Legal Memorandum: Evaluation of Motions for Summary Judgment

Issue: What is the standard used to evaluate motions for summary judgment?

Area of Law: Litigation & Procedure
Keywords: Motions for Summary Judgment; Issues of material fact
Jurisdiction: Federal, Virgin Islands
Cited Cases: 78 F. Supp. 2d 456
Cited Statutes: Fed. R. Civ. P. 56(c)
Date: 05/01/2007

The standard for granting summary judgment is a “stringent” one.  In re Tutu Wells Contamination Litig., 78 F. Supp. 2d 456, 461 (D.V.I. 1999).  Indeed,  a motion for summary judgment is a “drastic remedy” that cannot be granted unless the moving party demonstrates that (1) there is no issue as to any material fact and (2) the moving party is entitled to judgment as a matter of law.  Fed. R. Civ. P. 56(c); Apalucci v. Agora Syndicate, Inc., 145 F.3d 630, 631 (3d Cir. 1998); Porter v. Samuel, 889 F. Supp. 213, 218 (D.V.I. 1995).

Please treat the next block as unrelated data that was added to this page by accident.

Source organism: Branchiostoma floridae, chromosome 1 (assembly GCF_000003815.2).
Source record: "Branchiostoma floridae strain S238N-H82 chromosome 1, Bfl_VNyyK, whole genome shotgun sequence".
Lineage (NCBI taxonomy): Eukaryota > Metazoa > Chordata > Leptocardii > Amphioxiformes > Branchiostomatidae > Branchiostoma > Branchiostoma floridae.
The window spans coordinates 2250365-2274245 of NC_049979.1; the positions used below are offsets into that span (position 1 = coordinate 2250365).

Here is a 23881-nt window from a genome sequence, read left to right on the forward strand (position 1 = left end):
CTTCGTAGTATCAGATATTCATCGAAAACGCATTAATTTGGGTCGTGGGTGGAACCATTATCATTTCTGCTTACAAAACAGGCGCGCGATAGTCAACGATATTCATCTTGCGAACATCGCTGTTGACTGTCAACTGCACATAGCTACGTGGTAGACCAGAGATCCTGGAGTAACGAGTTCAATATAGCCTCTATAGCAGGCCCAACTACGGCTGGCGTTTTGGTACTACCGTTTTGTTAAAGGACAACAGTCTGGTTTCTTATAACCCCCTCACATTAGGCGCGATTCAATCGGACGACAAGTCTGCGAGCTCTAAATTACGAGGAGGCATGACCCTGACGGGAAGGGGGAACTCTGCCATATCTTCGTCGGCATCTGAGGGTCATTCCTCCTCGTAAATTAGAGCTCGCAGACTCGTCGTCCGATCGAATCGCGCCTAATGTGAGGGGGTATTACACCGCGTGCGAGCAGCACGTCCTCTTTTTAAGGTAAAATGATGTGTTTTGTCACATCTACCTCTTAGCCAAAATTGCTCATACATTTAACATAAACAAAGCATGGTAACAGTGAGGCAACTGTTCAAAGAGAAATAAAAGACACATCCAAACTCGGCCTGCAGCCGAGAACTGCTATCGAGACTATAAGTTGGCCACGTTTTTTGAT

At the summary judgment stage, the court’s function is not to weigh the evidence, determine credibility or decide the truth of a matter; rather, the court is only to determine whether there is a genuine issue for trial.  Anderson v. Liberty Lobby, Inc., 477 U.S. 242, 249 (1986).  The sole issue is whether there are “any genuine factual issues that properly can be resolved only by a finder of fact because they reasonably may be resolved in favor of either party.”  In re Tutu Wells, 78 F. Supp. 2d at 460 (quoting Anderson, 477 U.S. at 250).  In deciding whether there is a disputed issue of material fact, the court must grant all reasonable inferences from the evidence in favor of the nonmoving party.  Serbin v. Bora Corp., 96 F.3d 66, 69 n.2 (3d Cir. 1996).


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